By Faith Washington, health enews, a news service from AdvocateAuroraHealth
While the term “colorectal cancer” is used frequently, colon and rectal cancer have some important differences.
In your body, the colon and rectum sit close to each other. Your colon is the longest part of your large intestine, and your rectum makes up just the last 12 centimeters of your large intestine.
Though the two organs share space, the way a physician would treat cancer might differ, depending on where exactly the cancer is, says Dr. Jan P. Kaminski, a colorectal surgeon and rectal cancer program director at Advocate Illinois Masonic Medical Center in Chicago. Rectal cancer is often more difficult to treat and can spread more easily due to the absence of the serosa — a protective layer that covers the colon. Rectal cancer is commonly treated with chemotherapy and radiation therapy first, followed by surgery.
On the other hand, colon cancer is typically treated with surgery to remove part of or the entire colon. In most cases, a surgeon may also remove lymph nodes to stop the cancer from spreading.
As with all cancers, early detection can be the difference between life and death.
“Colon and rectal cancer can be one of the most treatable cancers, especially when found early. A roundtable of our specialists for colon cancer and rectal cancer meet regularly to discuss the best treatment, tailored specifically to each patient,” says Dr. Kaminski says.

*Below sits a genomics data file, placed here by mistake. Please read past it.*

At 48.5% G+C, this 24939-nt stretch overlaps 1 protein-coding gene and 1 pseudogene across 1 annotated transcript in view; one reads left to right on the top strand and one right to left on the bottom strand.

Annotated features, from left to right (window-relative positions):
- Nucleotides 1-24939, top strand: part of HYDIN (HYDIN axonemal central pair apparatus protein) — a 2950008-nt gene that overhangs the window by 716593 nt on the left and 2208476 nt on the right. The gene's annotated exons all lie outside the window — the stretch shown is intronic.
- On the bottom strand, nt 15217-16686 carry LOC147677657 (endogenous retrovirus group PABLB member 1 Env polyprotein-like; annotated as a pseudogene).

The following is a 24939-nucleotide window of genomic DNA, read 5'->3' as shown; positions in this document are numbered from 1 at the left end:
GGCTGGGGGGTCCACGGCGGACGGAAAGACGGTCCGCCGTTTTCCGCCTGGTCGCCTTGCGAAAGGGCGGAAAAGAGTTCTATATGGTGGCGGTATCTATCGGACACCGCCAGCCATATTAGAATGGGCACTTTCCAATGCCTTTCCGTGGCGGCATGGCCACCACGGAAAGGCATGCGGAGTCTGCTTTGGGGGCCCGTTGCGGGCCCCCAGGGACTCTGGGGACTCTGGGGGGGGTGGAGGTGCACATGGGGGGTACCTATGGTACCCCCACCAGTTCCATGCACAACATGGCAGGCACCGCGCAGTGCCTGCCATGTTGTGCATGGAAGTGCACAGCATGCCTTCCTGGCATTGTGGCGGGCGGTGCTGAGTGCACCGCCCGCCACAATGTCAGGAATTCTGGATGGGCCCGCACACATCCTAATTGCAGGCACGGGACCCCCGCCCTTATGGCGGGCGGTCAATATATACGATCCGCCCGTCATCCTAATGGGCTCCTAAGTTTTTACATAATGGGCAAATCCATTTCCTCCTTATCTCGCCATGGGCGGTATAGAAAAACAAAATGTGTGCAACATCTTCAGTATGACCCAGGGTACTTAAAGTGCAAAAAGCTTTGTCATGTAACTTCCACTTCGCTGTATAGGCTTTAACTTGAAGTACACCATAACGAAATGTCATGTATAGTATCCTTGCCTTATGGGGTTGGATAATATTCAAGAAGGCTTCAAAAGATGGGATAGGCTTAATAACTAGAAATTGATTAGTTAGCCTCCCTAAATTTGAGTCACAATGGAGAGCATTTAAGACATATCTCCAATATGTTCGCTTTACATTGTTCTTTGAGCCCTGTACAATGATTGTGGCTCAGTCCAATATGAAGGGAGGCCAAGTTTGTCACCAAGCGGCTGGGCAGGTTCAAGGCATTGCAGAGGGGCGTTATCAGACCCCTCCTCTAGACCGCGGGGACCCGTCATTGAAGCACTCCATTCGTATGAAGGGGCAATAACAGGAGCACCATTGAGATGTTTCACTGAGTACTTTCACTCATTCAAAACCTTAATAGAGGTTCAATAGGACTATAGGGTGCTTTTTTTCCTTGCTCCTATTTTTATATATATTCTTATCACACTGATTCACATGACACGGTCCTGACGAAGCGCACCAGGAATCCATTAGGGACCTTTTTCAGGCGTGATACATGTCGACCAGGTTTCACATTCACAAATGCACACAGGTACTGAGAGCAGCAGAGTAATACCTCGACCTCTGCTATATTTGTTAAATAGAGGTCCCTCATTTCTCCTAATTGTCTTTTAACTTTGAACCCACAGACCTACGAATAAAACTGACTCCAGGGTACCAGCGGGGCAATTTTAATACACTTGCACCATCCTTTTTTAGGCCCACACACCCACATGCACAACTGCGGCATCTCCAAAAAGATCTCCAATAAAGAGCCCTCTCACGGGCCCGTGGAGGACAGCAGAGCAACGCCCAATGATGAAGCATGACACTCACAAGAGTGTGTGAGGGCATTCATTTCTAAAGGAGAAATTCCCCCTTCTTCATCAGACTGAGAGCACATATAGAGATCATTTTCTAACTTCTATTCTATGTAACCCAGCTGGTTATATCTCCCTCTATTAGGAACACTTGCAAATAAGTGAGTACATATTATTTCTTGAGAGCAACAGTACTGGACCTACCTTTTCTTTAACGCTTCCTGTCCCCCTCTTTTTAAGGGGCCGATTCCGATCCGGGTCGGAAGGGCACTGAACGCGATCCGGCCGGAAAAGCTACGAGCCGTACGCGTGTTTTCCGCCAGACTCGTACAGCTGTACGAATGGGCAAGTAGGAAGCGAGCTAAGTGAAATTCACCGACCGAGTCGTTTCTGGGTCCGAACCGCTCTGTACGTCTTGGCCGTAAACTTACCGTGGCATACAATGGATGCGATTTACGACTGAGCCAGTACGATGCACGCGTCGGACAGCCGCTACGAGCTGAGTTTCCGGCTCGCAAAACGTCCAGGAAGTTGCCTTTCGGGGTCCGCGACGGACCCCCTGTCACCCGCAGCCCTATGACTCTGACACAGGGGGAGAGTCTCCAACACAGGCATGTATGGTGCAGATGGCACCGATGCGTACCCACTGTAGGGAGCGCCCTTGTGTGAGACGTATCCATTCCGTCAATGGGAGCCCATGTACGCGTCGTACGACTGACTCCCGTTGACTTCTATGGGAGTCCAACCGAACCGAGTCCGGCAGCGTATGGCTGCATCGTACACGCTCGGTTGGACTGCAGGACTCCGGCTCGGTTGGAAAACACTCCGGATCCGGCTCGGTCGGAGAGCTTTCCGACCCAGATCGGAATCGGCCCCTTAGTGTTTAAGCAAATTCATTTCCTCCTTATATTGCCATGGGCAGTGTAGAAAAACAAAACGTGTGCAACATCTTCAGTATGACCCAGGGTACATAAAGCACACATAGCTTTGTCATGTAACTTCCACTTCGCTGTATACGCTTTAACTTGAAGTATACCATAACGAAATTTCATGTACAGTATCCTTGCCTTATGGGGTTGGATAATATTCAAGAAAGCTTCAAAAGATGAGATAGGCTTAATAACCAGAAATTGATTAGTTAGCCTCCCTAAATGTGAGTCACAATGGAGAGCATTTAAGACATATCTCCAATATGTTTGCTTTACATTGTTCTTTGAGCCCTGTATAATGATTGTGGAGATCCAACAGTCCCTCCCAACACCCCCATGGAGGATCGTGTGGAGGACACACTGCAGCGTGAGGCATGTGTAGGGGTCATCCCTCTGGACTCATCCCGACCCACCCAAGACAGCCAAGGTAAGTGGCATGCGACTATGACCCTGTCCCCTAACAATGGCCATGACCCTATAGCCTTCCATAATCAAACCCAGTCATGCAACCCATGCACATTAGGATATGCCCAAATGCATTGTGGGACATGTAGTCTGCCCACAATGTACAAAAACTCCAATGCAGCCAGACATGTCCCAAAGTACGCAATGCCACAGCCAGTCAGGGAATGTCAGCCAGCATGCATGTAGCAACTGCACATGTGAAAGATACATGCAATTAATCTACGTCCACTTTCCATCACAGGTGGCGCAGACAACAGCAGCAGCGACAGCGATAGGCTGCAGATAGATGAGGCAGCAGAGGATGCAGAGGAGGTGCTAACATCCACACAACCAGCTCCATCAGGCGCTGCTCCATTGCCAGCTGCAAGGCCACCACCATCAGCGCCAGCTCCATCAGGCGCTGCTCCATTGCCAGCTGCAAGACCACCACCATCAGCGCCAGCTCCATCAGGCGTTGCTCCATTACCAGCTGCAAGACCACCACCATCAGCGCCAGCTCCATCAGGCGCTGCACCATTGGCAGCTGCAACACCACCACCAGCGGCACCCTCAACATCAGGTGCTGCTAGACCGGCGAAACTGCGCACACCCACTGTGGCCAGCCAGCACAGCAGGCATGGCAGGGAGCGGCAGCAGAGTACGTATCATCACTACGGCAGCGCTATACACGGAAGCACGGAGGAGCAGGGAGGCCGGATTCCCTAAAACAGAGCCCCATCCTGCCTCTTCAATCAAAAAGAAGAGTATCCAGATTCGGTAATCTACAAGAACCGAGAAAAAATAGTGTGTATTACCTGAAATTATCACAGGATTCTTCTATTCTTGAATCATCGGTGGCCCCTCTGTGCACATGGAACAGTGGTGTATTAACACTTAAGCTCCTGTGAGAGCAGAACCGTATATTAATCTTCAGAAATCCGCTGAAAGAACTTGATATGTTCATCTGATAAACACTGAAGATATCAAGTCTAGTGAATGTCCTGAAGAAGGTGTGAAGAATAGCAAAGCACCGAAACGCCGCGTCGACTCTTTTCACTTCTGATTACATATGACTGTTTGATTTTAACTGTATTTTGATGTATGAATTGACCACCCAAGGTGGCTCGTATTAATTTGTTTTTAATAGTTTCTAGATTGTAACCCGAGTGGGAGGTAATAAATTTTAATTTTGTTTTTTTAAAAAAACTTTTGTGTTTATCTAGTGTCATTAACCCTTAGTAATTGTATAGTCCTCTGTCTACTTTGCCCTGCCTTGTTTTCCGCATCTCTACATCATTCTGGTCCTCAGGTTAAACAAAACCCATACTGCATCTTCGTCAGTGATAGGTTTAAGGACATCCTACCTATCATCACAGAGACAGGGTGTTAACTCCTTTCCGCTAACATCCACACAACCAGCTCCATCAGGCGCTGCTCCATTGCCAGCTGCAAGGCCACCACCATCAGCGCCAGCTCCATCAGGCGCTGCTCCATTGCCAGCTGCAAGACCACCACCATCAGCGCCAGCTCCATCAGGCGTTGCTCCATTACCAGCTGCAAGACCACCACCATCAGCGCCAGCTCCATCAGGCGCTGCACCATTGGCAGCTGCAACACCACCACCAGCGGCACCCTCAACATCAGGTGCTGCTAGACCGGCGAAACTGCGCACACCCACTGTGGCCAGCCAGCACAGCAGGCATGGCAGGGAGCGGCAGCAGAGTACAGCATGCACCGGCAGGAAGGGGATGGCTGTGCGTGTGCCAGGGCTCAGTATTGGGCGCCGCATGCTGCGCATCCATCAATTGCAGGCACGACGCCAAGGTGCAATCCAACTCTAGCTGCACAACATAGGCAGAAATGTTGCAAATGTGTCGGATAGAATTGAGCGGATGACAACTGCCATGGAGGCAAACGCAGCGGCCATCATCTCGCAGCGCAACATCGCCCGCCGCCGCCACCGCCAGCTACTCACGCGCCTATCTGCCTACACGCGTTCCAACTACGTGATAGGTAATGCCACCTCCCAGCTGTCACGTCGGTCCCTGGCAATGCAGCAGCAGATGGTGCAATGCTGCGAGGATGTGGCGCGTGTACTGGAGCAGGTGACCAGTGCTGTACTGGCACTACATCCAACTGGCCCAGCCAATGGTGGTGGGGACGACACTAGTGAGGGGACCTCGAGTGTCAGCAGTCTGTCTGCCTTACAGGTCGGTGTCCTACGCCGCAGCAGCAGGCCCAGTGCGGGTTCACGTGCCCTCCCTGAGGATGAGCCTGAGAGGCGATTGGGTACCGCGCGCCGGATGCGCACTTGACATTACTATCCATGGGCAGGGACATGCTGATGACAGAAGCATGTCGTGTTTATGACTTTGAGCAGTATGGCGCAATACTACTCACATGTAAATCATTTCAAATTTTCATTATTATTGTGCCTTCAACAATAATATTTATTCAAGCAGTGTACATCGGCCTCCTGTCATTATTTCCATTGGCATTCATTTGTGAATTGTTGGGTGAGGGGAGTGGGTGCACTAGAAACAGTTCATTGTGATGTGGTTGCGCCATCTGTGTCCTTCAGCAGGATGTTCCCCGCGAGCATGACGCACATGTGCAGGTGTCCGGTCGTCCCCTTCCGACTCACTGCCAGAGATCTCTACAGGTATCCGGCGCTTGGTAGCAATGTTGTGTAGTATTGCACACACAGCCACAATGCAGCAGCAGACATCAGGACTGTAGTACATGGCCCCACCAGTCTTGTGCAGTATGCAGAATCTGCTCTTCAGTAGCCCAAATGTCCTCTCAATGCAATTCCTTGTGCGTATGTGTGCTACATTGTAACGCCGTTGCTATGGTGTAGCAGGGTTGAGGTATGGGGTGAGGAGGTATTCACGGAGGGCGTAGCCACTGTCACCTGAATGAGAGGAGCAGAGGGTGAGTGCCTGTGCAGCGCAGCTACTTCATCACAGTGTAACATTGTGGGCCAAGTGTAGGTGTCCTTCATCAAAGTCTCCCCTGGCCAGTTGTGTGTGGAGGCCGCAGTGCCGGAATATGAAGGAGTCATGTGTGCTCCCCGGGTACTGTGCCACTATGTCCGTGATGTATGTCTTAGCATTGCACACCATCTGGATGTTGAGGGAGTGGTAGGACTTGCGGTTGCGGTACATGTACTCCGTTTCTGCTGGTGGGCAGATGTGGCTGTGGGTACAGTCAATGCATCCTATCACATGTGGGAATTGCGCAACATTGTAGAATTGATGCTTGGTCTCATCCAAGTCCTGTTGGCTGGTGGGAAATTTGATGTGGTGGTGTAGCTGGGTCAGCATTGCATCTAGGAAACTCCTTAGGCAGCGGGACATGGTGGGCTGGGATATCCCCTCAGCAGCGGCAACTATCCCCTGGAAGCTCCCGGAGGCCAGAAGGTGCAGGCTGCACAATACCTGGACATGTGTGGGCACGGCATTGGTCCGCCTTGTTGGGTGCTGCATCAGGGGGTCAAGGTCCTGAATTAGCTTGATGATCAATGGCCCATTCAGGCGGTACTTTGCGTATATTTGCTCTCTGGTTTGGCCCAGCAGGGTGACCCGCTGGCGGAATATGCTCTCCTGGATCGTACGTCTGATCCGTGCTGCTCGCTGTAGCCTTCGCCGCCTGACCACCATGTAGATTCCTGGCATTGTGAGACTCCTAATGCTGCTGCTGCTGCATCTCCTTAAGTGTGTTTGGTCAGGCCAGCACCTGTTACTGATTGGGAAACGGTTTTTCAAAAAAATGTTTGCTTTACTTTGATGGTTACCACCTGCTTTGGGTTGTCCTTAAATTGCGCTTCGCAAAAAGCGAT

There are differences in risk and prevalence among men and women. Although colon cancer is equally common in men and women, rectal cancer is more common in men than women. Colon cancer is also much more common than rectal cancer. According to the American Cancer Society, 2019 has already seen 101,420 new cases of colon cancer and 44,180 new cases of rectal cancer.
Despite their differences, colon and rectal cancer share similar symptoms including rectal bleeding, dark stools, change in bowel habits, cramping and stomach pain, weakness and fatigue, vomiting and weight loss.
The two cancer types also share risk factors such as physical inactivity smoking, drinking more than one alcoholic beverage a day, eating a diet high in red meat, a personal history of colorectal polyps or inflammatory bowel disease and a family history of colorectal cancer or polyps, Dr. Kaminski says. Both cancers are also more common in African Americans and people living with type 2 diabetes.
Ask your phsician about what screenings might work best for you.
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